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Simplified Song Interpretations

It can be difficult to sum up the subject matter of a song in just one line; for the example, Fred Jones becomes a "downsized newspaper man, "Still Fighting It is about "a father trying to connect with his son," and Gone "snares a jilted lover lost in a chemical haze." 

And then there are times one has no clue as to what the writer is talking about.  Josh Rothman of The Diamondback takes the cake:

In songs like "Carrying Cathy," "The Luckiest," and "Gone," he seems to be pining for his former band mates. Folds sings, "I think that you should spend some time alone." Perhaps he is calling out to Jessee and Sledge.        
The Diamondback

This has elicited a hearty "WTF?" from everyone I have shown it to in the process of creating this page.  We just can't figure it out how a character portrait alluding to a suicide and a love song to Ben's wife fit in with "pining for his former band mates." 

Ken Will (aka "Dr. Boni" ) adds, " There were about fifty interpretations of Not The Same on The Suburbs, and each one of them was more logical than that one sentence."

Here are some more examples of the simplified song-summary.  Some are just mildly amusing in their earnest attempts to decipher meaning from a song and translate it in a few short words; others are truly bizarre or otherwise questionable.  (Click the song to open comments in a new window.)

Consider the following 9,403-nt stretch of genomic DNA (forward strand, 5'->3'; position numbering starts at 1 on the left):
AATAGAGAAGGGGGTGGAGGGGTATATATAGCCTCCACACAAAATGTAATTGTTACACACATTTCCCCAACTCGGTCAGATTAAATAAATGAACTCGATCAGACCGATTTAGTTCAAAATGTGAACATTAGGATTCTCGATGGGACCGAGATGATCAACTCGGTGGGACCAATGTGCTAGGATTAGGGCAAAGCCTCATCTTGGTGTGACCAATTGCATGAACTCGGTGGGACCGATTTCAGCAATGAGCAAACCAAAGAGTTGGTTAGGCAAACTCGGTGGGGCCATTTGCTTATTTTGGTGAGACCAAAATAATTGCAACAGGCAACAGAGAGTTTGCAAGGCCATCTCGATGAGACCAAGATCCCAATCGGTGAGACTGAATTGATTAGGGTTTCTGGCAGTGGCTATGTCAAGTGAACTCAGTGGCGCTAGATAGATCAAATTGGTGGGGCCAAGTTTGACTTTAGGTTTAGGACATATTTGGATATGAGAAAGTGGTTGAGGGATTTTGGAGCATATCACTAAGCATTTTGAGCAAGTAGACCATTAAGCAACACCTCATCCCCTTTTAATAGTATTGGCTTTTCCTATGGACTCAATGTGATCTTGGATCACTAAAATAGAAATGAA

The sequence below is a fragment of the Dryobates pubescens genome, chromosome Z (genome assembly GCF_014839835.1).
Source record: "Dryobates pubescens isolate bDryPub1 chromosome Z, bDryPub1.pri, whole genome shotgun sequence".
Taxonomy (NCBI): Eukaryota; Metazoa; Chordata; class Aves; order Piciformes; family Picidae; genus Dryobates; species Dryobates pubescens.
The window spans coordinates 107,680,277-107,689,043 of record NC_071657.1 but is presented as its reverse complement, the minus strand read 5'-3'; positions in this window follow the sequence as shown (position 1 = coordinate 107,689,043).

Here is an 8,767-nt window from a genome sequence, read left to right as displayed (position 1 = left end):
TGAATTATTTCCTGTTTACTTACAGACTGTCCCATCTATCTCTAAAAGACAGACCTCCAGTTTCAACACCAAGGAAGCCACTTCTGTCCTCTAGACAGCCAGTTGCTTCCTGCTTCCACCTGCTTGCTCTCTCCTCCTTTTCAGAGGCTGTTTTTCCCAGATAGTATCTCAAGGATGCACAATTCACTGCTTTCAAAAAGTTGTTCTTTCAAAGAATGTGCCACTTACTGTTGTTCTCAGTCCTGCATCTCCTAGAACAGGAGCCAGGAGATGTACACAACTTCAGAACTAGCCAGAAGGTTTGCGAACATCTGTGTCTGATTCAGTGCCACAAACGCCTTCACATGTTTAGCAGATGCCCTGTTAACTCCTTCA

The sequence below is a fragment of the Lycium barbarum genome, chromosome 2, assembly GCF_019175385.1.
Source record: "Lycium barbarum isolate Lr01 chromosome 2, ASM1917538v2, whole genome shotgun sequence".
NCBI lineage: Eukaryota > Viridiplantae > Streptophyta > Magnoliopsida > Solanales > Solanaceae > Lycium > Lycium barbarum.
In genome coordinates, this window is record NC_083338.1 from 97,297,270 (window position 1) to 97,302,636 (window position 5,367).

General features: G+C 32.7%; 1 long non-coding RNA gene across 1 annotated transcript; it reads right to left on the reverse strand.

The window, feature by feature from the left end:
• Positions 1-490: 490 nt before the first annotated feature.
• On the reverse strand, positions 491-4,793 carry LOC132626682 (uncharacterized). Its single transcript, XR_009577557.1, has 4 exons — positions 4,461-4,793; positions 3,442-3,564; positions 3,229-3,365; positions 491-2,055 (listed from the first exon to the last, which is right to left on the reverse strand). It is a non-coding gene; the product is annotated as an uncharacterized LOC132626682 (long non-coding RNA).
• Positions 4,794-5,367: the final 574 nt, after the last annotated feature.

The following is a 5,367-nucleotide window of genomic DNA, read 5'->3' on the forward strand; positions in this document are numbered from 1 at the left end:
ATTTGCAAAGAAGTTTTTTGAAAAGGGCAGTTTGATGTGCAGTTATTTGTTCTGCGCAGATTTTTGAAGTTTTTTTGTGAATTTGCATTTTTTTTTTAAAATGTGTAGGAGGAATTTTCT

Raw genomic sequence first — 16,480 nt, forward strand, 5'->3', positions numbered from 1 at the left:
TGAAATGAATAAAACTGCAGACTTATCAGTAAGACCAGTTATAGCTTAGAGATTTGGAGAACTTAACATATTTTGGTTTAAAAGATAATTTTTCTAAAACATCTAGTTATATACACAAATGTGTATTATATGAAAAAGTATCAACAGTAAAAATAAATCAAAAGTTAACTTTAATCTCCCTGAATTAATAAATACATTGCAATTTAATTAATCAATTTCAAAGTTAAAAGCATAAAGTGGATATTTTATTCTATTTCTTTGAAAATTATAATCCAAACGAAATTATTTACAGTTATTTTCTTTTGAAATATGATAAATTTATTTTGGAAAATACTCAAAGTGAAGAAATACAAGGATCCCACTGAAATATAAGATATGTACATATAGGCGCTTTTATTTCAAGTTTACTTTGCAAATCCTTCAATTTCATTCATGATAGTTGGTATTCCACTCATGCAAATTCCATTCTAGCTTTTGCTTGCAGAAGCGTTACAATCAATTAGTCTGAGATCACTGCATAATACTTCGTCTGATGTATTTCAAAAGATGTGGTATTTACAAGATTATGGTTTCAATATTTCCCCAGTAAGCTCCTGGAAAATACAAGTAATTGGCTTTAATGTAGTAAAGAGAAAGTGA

>> Boxing >> Narcolpesy
>> Brick Not The Same
>> Cigarette >> Philosophy
Fred Jones Part 2 Still Fighting It
Losing Lisa Zak and Sara
Make Me Mommy >> Miscellaneous

Table of Contents


Missing the Point of Rockin' the Suburbs

While the title track on  Rockin' the Suburbs begs to be misunderstood, most reviewers realize the point Ben is trying to make.  A few miss the mark slightly... or completely.

The first single from the record, the title track, focuses on the struggles of those born into the middle road. “You don’t know what it’s like/Being male, middle-class and white,” he croons slyly. He goes on to mention all the bands that so inspired these middle of the road fellas.

Folds’ humor shines in this piece as he drops names such as Michael Jackson, Quiet Riot and Jon Bon Jovi — as well throwing in an obligatory “Shamon,” Wacko Jacko’s trademark.

The Crescent

First of all, Ben is not focusing on the struggles of those born into the middle road as much as he is indicating they don't have much to complain about, contrary to what modern music might suggest. Secondly, I think fellow fan "Greyseal" had the right idea when she commented, "I would like to call a moratorium on all uses of the term 'Wacko Jacko.' "

It takes shots at the entire music industry, because much of it is now based on musicians who are “male, middle class and white."
The State News (MSU)

In the lyrics Folds complains that people, especially those in the heavy metal and rap businesses, blame the white, middle-class for things beyond its control. He acknowledges Michael Jackson, Quiet Riot and Bon Jovi, and says they had the talent Folds gets only from the producers' computers.